Have you ever left a meeting where you discussed a new strategy or restructuring issue and thought, “That was nice, but where do I fit in?” It happens often and demonstrates why a leader's communication can miss its mark. The problem is that the communicator is focusing on what management wants and not on what the audience needs. If individuals do not have their questions answered, they have little reason to take goal-oriented action.
As a leader, the first thing you should do is create a context for your message. Start by giving people a reason to listen and make sure they identify with it. Everyone should understand why it is important for them and what they will get out of it.
Once you have engaged their personal interest, move on to the intellectual reason or business rationale for what you have to say. Many leaders make the mistake of starting with the rationale, launching into details about market changes and the need to increase revenue. This will not win over an audience.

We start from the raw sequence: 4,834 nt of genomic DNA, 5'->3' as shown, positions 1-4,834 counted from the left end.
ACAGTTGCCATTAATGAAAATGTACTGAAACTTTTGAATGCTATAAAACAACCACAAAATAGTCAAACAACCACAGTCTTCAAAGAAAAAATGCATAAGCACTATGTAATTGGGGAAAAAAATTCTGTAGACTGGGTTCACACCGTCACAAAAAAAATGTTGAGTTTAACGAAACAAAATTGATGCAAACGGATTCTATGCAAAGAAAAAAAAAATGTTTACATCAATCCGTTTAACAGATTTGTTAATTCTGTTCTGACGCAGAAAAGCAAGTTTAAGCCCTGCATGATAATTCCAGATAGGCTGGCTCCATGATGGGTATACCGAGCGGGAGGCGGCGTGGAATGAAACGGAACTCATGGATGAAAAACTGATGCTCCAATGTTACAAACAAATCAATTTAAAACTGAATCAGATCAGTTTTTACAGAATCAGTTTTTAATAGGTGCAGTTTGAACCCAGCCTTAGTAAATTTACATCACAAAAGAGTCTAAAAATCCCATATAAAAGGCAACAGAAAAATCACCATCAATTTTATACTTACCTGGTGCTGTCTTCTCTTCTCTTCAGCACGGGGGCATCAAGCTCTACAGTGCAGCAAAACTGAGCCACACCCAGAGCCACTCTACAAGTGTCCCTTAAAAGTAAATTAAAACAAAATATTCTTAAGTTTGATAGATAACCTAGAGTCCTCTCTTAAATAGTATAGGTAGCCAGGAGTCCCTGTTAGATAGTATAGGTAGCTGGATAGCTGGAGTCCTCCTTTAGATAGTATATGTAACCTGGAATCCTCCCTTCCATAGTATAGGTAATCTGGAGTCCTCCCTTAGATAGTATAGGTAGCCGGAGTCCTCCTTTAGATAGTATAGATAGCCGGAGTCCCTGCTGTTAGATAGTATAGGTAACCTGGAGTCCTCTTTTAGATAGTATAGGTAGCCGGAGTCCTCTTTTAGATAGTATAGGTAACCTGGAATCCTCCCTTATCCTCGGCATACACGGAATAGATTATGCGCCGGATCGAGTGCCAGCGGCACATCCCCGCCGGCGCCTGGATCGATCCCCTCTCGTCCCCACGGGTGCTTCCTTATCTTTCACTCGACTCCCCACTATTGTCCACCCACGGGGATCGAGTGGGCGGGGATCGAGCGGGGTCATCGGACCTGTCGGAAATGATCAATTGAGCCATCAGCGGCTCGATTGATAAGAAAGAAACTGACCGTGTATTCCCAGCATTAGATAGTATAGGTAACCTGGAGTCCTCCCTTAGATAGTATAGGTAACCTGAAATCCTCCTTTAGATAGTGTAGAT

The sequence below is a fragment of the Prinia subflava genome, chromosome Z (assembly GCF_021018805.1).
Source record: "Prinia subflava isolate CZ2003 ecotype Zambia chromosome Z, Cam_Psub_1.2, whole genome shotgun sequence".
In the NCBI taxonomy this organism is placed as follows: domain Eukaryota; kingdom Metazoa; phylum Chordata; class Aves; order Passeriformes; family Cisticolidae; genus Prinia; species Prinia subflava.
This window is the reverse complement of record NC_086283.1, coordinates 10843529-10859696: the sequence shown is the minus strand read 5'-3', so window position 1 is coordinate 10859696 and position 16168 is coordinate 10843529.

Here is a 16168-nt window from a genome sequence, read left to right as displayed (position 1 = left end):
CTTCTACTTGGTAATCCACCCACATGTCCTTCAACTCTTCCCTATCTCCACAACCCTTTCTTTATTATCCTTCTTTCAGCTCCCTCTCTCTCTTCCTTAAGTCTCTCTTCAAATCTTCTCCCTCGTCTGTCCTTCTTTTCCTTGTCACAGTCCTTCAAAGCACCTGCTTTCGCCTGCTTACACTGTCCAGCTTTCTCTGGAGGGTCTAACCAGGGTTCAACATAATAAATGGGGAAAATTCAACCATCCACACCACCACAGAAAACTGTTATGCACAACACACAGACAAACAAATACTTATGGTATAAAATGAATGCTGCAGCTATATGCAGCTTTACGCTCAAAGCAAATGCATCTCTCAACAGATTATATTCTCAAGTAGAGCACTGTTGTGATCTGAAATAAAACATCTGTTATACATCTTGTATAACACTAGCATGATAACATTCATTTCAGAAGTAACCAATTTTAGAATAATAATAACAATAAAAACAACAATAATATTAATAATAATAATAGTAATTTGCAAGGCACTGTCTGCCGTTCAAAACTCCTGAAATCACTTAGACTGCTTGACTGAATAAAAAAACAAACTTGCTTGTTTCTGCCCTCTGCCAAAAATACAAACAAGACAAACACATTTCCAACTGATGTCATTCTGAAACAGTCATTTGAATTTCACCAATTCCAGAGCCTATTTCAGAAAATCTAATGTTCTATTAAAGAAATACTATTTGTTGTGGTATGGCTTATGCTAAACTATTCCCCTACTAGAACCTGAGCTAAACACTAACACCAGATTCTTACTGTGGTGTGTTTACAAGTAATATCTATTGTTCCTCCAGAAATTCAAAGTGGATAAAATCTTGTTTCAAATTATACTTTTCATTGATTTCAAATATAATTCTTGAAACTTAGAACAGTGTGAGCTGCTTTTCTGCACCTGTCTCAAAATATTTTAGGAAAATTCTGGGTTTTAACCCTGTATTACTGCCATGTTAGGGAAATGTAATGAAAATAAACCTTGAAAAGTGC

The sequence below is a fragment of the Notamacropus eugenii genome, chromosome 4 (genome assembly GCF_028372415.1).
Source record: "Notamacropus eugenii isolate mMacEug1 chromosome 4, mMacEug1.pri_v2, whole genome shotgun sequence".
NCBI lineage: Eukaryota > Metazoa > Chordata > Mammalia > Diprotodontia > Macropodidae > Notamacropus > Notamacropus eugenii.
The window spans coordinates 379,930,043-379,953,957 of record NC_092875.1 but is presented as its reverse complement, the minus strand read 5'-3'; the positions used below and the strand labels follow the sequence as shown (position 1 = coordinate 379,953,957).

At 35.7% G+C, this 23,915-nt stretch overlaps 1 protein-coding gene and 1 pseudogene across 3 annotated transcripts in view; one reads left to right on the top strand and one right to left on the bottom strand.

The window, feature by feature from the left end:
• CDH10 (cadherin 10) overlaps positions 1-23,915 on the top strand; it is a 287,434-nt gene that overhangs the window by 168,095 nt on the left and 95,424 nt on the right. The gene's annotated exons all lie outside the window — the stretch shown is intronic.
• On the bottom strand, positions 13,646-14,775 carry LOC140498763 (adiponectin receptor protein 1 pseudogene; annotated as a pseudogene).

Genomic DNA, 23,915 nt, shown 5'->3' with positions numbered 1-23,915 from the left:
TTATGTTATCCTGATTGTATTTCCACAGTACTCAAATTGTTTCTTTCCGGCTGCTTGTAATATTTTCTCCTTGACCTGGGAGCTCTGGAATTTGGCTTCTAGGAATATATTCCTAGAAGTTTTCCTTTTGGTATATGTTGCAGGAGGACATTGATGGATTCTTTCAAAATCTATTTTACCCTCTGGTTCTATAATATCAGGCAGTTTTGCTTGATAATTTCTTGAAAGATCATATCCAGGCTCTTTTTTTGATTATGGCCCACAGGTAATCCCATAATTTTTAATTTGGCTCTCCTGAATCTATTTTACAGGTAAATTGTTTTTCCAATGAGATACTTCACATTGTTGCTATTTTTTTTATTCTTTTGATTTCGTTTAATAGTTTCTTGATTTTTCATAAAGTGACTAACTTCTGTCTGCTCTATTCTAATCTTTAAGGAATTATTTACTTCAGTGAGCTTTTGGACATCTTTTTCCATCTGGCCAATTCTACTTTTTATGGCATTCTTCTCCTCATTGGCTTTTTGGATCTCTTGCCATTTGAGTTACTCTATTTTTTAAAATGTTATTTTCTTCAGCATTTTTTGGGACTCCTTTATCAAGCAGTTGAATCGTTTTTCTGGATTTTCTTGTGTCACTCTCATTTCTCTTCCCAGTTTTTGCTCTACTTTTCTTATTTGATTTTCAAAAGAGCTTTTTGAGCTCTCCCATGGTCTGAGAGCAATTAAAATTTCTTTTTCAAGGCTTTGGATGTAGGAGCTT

Next go on to the “how” part, detailing the process and action points that the team must now implement.
Finally, cover the expected outcome, showing what the future holds and how the team assesses its rate of progress.
By focusing on the “why”, “what”, “how”, and the “outcome”, and by explaining their relevance, you will establish a personal connection with the audience. Any talk at the water cooler or in the lift will be about what you said rather than about what you did not say.